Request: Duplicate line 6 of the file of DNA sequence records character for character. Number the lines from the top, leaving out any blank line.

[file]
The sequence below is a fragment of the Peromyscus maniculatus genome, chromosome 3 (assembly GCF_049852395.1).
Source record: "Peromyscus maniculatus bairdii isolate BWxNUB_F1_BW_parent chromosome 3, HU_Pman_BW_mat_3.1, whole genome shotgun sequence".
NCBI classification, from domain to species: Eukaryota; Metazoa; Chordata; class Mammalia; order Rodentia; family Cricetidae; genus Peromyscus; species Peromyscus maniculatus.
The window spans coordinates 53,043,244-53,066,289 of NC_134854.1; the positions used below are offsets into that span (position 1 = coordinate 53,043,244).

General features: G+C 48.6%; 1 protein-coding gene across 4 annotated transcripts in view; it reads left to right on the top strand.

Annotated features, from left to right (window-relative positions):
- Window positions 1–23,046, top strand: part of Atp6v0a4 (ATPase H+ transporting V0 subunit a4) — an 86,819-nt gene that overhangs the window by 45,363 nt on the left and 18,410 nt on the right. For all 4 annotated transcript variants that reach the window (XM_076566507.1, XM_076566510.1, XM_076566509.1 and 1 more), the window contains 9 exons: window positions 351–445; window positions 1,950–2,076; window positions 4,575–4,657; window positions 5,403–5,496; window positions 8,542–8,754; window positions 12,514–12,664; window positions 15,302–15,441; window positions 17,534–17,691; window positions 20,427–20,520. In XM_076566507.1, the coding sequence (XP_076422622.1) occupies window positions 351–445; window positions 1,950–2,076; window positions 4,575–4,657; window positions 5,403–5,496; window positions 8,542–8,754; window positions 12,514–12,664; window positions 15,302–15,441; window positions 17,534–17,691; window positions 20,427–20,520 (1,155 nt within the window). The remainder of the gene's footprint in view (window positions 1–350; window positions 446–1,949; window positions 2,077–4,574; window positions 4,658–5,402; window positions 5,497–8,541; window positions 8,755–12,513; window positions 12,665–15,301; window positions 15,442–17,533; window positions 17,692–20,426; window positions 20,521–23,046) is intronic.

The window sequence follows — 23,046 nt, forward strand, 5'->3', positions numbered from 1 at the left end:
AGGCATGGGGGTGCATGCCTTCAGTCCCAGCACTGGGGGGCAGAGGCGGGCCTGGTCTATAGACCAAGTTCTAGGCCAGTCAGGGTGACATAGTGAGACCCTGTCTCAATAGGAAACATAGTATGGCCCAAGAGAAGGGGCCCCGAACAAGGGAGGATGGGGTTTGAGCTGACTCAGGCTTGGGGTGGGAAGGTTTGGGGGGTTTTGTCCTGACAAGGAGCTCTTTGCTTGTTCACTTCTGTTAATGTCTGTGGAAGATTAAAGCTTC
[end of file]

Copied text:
Annotated features, from left to right (window-relative positions):